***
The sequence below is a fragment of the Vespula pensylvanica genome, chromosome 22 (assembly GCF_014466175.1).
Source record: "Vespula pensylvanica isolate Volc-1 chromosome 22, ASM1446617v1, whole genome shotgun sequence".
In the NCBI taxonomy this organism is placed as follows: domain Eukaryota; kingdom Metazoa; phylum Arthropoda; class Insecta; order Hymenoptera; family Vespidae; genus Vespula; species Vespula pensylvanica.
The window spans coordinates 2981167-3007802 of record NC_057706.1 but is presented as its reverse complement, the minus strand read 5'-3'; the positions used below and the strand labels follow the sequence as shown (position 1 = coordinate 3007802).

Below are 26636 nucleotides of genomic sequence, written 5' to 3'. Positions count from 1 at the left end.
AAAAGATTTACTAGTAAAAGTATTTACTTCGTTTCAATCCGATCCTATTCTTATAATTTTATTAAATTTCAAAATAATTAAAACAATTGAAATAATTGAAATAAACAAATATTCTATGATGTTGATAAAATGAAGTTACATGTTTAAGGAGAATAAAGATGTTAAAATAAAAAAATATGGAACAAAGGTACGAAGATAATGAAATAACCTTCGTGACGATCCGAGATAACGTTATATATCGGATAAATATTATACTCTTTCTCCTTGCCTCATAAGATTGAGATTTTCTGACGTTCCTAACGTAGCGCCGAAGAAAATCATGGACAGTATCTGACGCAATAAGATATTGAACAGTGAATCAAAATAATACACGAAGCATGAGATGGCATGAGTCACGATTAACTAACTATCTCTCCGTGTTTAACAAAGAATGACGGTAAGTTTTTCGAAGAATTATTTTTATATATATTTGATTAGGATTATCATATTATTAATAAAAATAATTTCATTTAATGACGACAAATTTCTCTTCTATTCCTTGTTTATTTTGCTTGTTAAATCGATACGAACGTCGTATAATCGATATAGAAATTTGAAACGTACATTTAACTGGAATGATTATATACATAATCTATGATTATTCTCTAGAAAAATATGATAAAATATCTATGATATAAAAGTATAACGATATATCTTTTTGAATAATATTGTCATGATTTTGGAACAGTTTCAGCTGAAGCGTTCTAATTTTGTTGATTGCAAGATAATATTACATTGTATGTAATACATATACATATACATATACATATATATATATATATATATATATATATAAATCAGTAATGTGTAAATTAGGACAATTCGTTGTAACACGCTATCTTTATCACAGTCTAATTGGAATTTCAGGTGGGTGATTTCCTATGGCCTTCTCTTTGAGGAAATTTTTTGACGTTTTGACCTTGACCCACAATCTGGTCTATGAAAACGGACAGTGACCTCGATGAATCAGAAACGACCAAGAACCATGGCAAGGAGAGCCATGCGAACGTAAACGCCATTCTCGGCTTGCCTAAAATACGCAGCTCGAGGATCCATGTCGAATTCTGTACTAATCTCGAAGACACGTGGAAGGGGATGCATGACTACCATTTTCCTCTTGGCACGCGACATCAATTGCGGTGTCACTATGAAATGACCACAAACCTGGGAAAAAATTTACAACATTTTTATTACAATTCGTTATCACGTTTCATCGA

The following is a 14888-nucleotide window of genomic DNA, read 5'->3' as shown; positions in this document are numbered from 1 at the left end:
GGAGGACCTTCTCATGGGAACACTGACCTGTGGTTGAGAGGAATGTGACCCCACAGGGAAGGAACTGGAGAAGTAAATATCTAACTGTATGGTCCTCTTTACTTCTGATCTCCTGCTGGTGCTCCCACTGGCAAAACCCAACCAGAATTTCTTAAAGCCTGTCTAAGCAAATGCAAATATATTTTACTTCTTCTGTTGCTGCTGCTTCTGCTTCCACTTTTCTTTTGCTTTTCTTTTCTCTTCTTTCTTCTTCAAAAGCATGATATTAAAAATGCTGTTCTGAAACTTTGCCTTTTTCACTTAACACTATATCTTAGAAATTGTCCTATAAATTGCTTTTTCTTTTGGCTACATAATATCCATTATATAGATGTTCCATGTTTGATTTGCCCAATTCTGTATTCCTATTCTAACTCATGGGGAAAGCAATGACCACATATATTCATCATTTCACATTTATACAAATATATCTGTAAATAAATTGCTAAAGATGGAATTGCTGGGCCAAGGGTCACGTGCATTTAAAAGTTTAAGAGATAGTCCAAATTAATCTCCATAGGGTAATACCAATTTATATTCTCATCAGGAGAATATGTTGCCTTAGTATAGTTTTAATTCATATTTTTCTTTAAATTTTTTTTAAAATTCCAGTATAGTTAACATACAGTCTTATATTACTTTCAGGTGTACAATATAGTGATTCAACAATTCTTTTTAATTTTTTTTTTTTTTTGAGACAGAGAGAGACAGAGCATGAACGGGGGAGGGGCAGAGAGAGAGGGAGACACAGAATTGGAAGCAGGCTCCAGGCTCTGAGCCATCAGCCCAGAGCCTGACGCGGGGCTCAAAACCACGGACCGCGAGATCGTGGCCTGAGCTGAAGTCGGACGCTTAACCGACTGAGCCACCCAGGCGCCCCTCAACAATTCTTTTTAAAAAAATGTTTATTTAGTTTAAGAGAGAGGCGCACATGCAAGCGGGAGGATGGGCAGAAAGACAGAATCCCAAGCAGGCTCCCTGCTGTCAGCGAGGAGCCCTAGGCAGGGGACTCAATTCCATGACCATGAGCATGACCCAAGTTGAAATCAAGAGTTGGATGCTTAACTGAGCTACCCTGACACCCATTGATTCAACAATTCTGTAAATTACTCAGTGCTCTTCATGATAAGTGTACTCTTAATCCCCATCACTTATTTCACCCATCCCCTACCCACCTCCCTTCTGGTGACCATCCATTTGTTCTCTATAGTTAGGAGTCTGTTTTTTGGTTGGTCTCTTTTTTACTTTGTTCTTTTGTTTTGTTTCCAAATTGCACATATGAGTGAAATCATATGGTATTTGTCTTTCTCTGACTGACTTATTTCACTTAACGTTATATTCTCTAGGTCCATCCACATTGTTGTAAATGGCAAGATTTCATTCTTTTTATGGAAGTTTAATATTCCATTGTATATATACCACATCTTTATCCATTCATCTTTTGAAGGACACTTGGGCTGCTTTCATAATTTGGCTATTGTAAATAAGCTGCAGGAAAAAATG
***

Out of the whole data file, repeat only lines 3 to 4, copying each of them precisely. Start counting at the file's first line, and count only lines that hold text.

In the NCBI taxonomy this organism is placed as follows: domain Eukaryota; kingdom Metazoa; phylum Arthropoda; class Insecta; order Hymenoptera; family Vespidae; genus Vespula; species Vespula pensylvanica.
The window spans coordinates 2981167-3007802 of record NC_057706.1 but is presented as its reverse complement, the minus strand read 5'-3'; the positions used below and the strand labels follow the sequence as shown (position 1 = coordinate 3007802).